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NCJ Number: 212172 Find in a Library
Title: Evalution of Statutory Time Limit Pilot Schemes in the Youth Court
Author(s): Joanna Shapland; Jennifer Johnstone; Angela Sorsby; Tamsin Stubbing; Jeremy Hibbert; Marie Howes; John Jackson; Emily Colledge
Corporate Author: University of Sheffield
United Kingdom
Date Published: January 2003
Page Count: 254
Sponsoring Agency: Great Britain Home Office Research Development and Statistics Directorate
London, SW1H 9AT, England
University of Sheffield
Sheffield, S10 2TN, England
Publication Number: ISBN 1-84473-003-4
Sale Source: Great Britain Home Office Research Development and Statistics Directorate
Information and Publications Group
Room 201
50 Queen Anne's Gate
London, SW1H 9AT,
United Kingdom
Document: PDF
Type: Program/Project Evaluation
Format: Document (Online)
Language: English
Country: United Kingdom
Annotation: This is the final report on the evaluation of the use of statutory time limits in youth courts in six pilot jurisdictions in England and Wales.
Abstract: The statutory time limits were introduced in the six jurisdictions on November 1, 1999. Three time frames were mandated for case processing: the initial time limit (ITL), which extended from arrest to first appearance in the youth court (limit of 36 days); the overall time limit (OTL), which extended from the first appearance in court to the first day of trial (limit of 99 days); and the sentencing time limit (STL), which extended from conviction to sentencing (limit of 29 days). The first stage of the evaluation was from January 2000 to late 2000, leading to an interim report; and the second stage was completed at the end of 2001. The evaluation produced three databases on police arrests and three databases on the progress of cases at court. There were 31,892 arrests in the sample and 14,733 charges/summonses. Interviews were conducted with 164 practitioners in 2000 and 154 practitioners in 2001. Observations were performed in all youth courts. The evaluation concludes that time limits are an effective means of safeguarding the right to be brought to trial as soon as possible and that the pilot time limits conform to the standards set by the European Court under the European Convention. The overall view of interviewees was that the time limits, with the exception of the STL, be implemented nationally for youth courts. The evaluators agree with this view. Some areas noted for attention pertain to exactly when time limits begin; when and in what circumstance they resume once they have been interrupted; and when, in cases where defendants plead guilty but then change their plea to not guilty, the time limit ends. Extensive tables and figures and 33 references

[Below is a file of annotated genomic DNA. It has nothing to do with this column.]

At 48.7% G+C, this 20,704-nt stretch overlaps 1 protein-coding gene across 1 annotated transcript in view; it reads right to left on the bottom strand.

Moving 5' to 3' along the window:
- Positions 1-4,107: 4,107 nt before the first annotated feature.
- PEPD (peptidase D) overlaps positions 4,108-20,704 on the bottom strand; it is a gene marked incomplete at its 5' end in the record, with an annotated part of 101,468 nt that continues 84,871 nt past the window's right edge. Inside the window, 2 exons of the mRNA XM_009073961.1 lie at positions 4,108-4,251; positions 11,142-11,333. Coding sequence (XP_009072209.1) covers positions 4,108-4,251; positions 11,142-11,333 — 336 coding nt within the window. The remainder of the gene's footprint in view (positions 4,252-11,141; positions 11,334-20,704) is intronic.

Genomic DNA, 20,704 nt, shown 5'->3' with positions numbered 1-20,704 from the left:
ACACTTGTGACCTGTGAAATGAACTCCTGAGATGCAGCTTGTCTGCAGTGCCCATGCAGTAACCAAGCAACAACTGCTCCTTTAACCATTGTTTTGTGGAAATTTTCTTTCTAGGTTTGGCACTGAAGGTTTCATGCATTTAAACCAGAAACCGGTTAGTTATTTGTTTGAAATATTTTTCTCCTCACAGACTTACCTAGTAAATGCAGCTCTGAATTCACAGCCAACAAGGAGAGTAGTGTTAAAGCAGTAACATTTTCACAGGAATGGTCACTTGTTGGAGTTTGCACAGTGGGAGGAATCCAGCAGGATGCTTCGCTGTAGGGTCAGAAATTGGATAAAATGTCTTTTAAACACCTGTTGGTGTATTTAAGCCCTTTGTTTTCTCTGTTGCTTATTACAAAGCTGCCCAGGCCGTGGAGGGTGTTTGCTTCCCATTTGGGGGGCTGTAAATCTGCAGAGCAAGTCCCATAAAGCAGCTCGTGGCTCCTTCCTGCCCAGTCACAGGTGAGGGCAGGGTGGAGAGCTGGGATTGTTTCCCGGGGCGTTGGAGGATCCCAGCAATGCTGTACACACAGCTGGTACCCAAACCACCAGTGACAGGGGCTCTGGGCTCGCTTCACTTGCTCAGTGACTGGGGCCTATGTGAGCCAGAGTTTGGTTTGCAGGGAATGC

Main Term(s): Juvenile court procedures
Index Term(s): Court case flow; Court case flow management; Foreign juvenile justice systems; Juvenile case management; Juvenile court reform; Juvenile courts
Note: Home Office Online Report 21/03; downloaded November 23, 2005.
To cite this abstract, use the following link:
http://www.ncjrs.gov/App/publications/abstract.aspx?ID=233645

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